The herding ability, bred for generations into bearded collies is in danger of dying out, as this attractive breed is turned into a fancy pet and show ring favorite. A beardie, as they are nicknamed, won at Crufts in 1989 and this has helped make the breed too popular for its original purpose, says the Working Bearded Collie Association, a body set up to save the working strain.
“The show dogs have got a horrendously long coat,” says JoAnne Woodward, an association committee member. “We want to save the working strain before it disappears. We reckon we’ve got about 15 years to do this before it goes altogether.”
Working bearded collies are smaller, tougher and less hairy than their show counterparts. Sometimes known as Highland collies, they are said to be the oldest herd dog in the British Isles, the original Celtic dog. There are probably fewer than 200 purebred ones left.
“There are long-cated collies or goat-haired sheepdogs like this all round Western Europe.” says David Hancock, author of “The Heritage of the Dog.” They seem to have been used in gorseland or dense undergrowth. They are good workers in snow. This may be because they have good noses.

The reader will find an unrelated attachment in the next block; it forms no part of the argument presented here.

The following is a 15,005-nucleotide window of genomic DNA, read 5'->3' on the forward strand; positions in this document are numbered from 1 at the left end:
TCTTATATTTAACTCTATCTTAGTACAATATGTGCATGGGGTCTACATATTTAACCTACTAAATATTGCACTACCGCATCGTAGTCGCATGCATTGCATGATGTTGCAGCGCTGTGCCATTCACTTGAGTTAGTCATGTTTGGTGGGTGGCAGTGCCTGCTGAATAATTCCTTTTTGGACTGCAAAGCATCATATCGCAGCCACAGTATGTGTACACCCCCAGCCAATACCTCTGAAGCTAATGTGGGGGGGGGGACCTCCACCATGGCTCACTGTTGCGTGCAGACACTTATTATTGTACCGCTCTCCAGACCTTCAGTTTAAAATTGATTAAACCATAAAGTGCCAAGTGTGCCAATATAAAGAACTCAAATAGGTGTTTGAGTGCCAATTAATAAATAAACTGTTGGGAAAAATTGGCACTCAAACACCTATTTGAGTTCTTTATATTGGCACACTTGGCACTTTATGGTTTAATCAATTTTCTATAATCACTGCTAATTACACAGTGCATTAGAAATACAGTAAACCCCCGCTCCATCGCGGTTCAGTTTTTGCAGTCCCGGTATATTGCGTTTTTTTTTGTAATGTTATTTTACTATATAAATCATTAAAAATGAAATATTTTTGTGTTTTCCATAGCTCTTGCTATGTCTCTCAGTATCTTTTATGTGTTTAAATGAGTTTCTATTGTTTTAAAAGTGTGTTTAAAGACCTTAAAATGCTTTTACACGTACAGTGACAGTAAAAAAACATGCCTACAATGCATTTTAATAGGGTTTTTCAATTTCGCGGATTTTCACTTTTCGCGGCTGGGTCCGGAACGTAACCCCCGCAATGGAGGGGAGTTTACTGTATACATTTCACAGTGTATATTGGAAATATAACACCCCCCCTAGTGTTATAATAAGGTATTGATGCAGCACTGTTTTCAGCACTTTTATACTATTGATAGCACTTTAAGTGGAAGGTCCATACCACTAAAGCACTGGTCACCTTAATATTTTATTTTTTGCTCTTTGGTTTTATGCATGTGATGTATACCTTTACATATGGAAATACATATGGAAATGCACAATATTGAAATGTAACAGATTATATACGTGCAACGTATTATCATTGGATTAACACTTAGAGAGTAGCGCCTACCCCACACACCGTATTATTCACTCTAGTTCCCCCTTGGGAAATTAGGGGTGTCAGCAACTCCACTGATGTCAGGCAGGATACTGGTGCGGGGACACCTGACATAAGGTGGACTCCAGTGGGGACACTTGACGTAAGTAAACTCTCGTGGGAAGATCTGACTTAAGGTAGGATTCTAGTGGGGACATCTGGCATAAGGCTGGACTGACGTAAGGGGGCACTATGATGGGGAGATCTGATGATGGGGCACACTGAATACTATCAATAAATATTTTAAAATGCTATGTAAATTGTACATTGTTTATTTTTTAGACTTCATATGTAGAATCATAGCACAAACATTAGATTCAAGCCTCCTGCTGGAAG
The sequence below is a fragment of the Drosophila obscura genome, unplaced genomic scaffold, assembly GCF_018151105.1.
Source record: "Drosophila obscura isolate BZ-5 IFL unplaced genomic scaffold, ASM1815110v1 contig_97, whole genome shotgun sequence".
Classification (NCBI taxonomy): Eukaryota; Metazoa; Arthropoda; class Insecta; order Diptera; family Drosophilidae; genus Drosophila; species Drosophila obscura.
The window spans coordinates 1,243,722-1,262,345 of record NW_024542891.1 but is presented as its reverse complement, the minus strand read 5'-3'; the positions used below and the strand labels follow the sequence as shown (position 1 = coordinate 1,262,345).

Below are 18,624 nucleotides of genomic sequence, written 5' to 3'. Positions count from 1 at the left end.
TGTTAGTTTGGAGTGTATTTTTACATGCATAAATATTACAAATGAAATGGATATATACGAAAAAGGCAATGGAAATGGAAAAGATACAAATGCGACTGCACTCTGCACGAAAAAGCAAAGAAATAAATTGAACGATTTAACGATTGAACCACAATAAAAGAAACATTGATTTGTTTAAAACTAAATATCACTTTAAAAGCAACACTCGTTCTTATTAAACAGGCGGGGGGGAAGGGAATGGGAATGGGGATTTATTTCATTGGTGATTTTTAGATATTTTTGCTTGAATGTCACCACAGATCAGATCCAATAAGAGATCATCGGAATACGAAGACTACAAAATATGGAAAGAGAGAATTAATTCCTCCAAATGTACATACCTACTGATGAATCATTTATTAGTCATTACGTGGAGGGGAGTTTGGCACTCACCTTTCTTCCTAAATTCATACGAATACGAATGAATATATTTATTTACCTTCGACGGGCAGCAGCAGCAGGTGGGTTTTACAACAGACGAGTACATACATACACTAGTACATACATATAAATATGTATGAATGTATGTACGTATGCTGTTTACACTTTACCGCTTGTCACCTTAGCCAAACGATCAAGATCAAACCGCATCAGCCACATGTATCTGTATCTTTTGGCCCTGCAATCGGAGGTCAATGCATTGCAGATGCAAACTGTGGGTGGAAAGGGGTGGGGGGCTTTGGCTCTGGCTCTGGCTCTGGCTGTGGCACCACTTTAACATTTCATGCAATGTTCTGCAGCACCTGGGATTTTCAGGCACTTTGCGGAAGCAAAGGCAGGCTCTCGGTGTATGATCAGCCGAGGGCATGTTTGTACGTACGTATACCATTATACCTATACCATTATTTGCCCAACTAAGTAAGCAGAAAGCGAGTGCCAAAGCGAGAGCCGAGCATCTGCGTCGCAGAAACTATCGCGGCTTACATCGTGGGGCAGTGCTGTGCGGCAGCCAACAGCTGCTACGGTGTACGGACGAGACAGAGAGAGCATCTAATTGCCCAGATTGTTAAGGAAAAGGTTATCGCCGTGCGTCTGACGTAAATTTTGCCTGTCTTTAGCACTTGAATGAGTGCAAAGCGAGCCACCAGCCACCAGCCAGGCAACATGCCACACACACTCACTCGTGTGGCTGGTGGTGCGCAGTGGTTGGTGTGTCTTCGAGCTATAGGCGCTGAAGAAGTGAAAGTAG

“It’s tremendous news that somebody is going to save the working animal. It will do the breed enormous good. All the working breeds need to have a function. Some sheepdog breeds are past saving. The rough collie and the Shetland sheepdog have lost the ability and even the anatomy to work.”
The influence of show enthusiasts, keep to produce extreme breed features in their dogs, can ruin the performance of many working dogs. Some breeds have developed inherited eye diseases, disabling hip dysplasia, skin disorders, inordinately heavy coats or poor temperment.
Working bearded collies are remarkably healthy but their numbers are small and scattered round the country. “We want to register any working bearded collies we can find and, we hope, create a large enough gene pool to save the breed.” says JoAnne Woodward. “If a dog has working parentage, even though it doesn’t work, it would be welcome to join.”
Her own dog Sam is a typical working animal. Tough, energetic and with a far from glamorous coat, he helps Terry Woodward, head stockman at a pig farm, whenever pigs escape or need moving. He would come nowhere at a pedigree dog show, but his herdingtalent is intact.
Show bearded collies are not welcome. “In my opinion they are now two different breeds”, says David Dique, a professional dog handler, who started the new association, which so far has only twenty human members. “We don’t want to breed working beardies with pedigree dogs except as a very last resort.”
He feels that working beardies have a future other than on farms. “They could be used as drug-sniffer dogs, explosives-detection dogs, and as mountain search and rescue dogs. Nosewise, they are good trackers.” But this future depends on finding the last working bearded collies before it is too late.
c/o JoAnne Woodward
Grove Farm Cottage
Whittington Hurst, Lichfield, Staffs